The Research Council of Norway has allocated funding to two centres that will study the impacts of research and how society can gain greater benefit from its research investments. The centres will receive an annual allocation of up to NOK 12 million for eight years.
NIFU researchers Sabine Wollscheid, Jørgen Sjaastad and Cathrine Tømte has an article published in Computers & Education. The article reviews the emerging literature on digital writing tools as computers and tablets compared with pen-and-paper, on early writing outcomes.
Firms are at their most prolific state when they are neither young nor old – but mature. At this stage in their life cycle, firms are both eager and able to introduce innovations.
Charis Galanakis from Galanakis Laboratories, Chania in Greece, is an expert on food as associated with the environment, handling industrial and academia projects.
Fünfschilling's current research interests are centered on understanding the dynamics of socio-technical change and innovation in infrastructure sectors (e.g. water) by focusing on different aspects of institutions, actors and technology as well as their interrelatedness.
Dag W. Aksnes and NIFU and Howard I. Browman at Institute of Marine Research have published a study of global fisheries science in ICES Journal of Marine Science.
Rick Bosman from the Dutch Research Institute for Transitions, DRIFT at the Erasmus University Rotterdam, will give a seminar under the title “Transition governance towards the bioeconomy: A comparison of Finland and the Netherlands”.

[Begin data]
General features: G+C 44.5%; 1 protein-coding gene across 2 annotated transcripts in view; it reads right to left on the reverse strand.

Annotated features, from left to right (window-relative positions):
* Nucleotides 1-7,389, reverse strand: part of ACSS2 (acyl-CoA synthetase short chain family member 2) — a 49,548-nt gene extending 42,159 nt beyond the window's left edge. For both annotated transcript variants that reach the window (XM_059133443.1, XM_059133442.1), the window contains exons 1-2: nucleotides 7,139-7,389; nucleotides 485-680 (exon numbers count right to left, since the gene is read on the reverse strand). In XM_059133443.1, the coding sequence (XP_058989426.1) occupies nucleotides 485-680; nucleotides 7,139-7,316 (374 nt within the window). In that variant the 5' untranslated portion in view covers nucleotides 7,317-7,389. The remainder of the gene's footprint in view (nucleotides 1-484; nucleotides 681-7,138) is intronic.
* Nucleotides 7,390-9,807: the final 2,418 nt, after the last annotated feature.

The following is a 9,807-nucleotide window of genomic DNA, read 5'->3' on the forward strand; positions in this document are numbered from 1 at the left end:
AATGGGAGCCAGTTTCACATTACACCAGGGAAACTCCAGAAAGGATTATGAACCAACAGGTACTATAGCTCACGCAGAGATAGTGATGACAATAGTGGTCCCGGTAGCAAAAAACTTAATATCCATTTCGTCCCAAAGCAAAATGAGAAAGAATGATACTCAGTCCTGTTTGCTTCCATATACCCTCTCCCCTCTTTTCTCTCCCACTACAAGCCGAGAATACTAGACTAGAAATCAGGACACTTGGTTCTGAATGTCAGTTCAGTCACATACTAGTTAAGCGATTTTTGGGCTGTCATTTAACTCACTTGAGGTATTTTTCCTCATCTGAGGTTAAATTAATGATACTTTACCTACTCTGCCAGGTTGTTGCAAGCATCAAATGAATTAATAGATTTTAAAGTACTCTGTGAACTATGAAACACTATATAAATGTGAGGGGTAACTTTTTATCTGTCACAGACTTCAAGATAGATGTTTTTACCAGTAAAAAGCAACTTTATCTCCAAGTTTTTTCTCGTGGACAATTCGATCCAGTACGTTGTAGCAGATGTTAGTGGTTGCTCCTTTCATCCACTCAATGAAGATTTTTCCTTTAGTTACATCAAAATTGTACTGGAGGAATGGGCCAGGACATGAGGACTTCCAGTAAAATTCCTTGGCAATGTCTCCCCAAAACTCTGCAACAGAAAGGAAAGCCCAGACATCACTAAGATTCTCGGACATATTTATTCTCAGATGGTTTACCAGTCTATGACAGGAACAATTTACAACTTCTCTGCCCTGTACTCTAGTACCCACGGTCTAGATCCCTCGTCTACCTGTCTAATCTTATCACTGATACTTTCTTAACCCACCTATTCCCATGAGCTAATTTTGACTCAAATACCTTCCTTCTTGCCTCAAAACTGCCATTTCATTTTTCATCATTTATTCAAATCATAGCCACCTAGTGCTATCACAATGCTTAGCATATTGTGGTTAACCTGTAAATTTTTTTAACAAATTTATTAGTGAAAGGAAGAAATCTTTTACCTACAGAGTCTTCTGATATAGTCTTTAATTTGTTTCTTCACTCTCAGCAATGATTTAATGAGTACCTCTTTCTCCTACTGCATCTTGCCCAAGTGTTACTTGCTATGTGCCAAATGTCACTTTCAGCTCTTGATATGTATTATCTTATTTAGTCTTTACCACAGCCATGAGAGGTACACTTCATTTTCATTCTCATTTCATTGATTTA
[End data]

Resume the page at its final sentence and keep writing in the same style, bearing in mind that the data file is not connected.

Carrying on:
The abridged English version of the 2013 Report on Science & Technology Indicators for Norway is now published.
Research and development (R&D) within higher education amounts to almost a third of national R&D in Denmark and Norway; 27 per cent in Sweden and 21 per cent in Finland.
But job migration also surprisingly common. 57% of university respondents and 65% of institute respondents in the EU have experienced international mobility at least once in their research careers.
HRM actively involved in initiatives to meet the challenges facing the energy sector – but HRM should be more involved in developing business strategy.
NIFU has written an analysis of effects of demonstration projects in transition processes to sustainable energy and transport in the Scandinavian countries.
Teacher education programmes in Norway and Sweden are based on national curricula, which include digital competence. Student teachers are obliged to master the use of information and communication technology (ICT) for pedagogical purposes as part of their education. However, recent findings confirm that this aspect is poorly integrated within teacher education programmes.
As well as providing scope for developing and testing new technologies in sustainable energy and transport, demonstration projects also function as effective inter-organisational learning arenas for participants, who have learned about technology, collaboration, project management and gained a much better understanding of the costs of implementing the new solutions.